Climbing hydrangea, or hydrangea anomala petiolaris by its Latin name, is a profusely flowering deciduous shrub with an additional feature that sets it apart from other hydrangea cultivars. The name says it all – unlike other species and cultivars of hydrangea, this subspecies of hydrangea anomala has the ability to climb up a wall, fence, tree or pergola. In case it finds nothing to hold on to, it will act as a ground cover. This means that cllimbing hydrangea can also be used as to cover a fence or lattice, creating a rather unique hedging alternative. The shrub’s ability to climb makes also it a perfect choice for a shady north-facing wall, as it can be positioned in anything from full sun to deep shade without affecting flowering quality.
The only downside to planting climbing hydrangea in a sunny position is that the flowers will not last as long as they would in part to full shade. It will grow where little else will grow, which mitigates one of the plant’s main disadvantages – it is very slow to establish, as it may take several years for the plants to really get started. Once they are established, their annual growth rate is somewhere between 25-50cm, which is very decent.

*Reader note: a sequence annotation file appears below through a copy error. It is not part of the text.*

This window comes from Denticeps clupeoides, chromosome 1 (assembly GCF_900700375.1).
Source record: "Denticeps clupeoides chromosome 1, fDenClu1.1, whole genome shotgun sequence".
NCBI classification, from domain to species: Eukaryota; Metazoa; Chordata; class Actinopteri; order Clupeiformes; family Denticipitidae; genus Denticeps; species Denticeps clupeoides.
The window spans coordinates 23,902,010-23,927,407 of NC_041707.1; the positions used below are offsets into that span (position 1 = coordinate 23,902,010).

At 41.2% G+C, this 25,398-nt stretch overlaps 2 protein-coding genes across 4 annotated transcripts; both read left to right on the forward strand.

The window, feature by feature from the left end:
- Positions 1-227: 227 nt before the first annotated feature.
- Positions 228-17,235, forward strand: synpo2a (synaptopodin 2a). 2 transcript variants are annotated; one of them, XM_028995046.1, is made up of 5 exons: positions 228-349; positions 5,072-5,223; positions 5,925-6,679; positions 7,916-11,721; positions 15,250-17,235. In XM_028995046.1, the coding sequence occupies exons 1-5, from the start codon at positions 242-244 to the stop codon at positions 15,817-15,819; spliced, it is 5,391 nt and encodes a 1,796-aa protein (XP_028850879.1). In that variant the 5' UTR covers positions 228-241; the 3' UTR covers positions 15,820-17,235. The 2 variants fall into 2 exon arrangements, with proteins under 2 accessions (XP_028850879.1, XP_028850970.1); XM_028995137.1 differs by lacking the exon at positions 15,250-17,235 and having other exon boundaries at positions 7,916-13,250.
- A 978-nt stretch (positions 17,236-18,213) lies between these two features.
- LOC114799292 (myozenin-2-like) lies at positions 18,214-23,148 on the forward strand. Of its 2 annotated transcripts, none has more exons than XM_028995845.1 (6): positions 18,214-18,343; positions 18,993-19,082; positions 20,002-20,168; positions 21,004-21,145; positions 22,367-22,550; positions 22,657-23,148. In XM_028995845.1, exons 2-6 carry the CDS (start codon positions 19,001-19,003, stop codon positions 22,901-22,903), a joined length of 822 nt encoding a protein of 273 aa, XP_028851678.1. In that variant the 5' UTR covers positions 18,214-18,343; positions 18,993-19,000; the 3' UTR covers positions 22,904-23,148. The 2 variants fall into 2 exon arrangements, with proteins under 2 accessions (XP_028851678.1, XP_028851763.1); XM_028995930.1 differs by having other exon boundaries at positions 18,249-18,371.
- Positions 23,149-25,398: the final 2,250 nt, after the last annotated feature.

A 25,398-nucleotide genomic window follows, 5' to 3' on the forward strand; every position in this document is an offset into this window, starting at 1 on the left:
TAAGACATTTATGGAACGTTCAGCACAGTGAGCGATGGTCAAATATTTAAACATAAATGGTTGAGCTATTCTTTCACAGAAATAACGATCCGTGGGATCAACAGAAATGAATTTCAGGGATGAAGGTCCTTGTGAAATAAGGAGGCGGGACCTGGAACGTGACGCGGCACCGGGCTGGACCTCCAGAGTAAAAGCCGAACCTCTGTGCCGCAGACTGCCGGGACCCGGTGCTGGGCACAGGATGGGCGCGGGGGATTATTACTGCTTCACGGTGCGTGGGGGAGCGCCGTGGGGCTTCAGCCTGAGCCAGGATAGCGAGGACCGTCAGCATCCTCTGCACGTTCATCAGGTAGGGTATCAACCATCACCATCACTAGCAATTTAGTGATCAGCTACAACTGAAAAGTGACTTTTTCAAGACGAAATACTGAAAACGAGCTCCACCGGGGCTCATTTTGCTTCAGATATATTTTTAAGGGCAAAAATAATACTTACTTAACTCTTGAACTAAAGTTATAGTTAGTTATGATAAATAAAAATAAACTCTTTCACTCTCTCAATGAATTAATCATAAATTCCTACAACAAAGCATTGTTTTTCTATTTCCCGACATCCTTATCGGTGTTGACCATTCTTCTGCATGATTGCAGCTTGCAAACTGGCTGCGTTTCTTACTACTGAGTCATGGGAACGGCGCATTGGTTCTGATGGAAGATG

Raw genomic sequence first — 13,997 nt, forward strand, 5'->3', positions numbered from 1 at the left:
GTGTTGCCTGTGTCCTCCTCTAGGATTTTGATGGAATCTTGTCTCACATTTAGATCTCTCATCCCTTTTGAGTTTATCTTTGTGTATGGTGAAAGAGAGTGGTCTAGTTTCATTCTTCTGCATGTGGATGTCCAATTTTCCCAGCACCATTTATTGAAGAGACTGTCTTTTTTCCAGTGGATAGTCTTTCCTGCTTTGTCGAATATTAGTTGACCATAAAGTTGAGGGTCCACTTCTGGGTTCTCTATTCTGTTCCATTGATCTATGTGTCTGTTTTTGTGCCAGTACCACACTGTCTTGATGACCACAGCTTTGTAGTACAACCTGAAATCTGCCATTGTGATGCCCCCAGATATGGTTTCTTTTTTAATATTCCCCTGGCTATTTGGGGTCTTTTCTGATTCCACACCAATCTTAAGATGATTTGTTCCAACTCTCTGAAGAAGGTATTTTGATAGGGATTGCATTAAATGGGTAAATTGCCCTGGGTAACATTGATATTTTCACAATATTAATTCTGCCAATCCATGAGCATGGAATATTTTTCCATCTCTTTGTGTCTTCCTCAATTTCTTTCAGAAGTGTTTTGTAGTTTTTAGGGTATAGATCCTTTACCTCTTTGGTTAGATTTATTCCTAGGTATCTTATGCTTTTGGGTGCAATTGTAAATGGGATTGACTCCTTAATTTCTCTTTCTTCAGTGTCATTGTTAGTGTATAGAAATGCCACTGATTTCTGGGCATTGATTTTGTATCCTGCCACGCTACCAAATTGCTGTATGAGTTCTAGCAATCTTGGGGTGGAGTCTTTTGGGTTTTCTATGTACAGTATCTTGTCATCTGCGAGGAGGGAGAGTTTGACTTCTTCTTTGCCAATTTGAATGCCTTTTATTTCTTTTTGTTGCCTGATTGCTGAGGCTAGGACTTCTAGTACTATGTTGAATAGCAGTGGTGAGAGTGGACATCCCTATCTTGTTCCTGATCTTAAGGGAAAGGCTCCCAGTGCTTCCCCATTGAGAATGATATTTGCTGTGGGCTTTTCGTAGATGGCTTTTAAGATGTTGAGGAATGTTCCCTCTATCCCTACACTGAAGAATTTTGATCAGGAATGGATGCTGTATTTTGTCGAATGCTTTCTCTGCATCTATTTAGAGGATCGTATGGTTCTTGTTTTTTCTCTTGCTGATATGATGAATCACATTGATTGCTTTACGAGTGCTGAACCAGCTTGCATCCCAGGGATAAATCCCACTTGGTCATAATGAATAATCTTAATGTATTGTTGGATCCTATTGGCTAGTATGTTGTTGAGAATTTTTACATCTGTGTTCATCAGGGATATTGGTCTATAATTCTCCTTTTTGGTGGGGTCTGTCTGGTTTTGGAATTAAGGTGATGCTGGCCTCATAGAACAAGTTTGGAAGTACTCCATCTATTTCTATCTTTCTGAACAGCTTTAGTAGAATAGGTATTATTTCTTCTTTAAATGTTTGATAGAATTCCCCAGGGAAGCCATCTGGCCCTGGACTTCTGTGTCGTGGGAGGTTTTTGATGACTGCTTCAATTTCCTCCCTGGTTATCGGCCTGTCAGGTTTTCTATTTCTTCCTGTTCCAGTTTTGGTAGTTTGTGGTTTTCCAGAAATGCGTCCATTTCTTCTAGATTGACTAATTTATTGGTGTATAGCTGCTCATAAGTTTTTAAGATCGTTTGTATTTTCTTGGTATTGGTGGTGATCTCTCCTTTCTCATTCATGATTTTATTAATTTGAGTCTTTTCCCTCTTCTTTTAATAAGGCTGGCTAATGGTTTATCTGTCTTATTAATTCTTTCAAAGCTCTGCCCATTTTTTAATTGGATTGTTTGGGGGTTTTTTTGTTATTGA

The lovely blooms definitely make it worth the wait: climbing hydrangea is covered completely with white flowers from June to August, lightening up shady corners while the rest of the garden bathes in sun. The backdrop of the lush white flowers is made up of heart-shaped dark-green leaves, turning yellow in autumn, adding some autumn interest to the garden.
Climbing hydrangeas are fully hardy, very low maintenance (no pruning required to keep them in check) and will thrive in a vast array of soils, ranging from clay to sand and from acidic to neutral, but it is not too happy growing in alkaline, chalky soils. Waterlogged soils should be avoided or treated. Optional prunings should be carried out in late autumn or early spring to ensure flowering, as the flowers appear only on last year’s wood.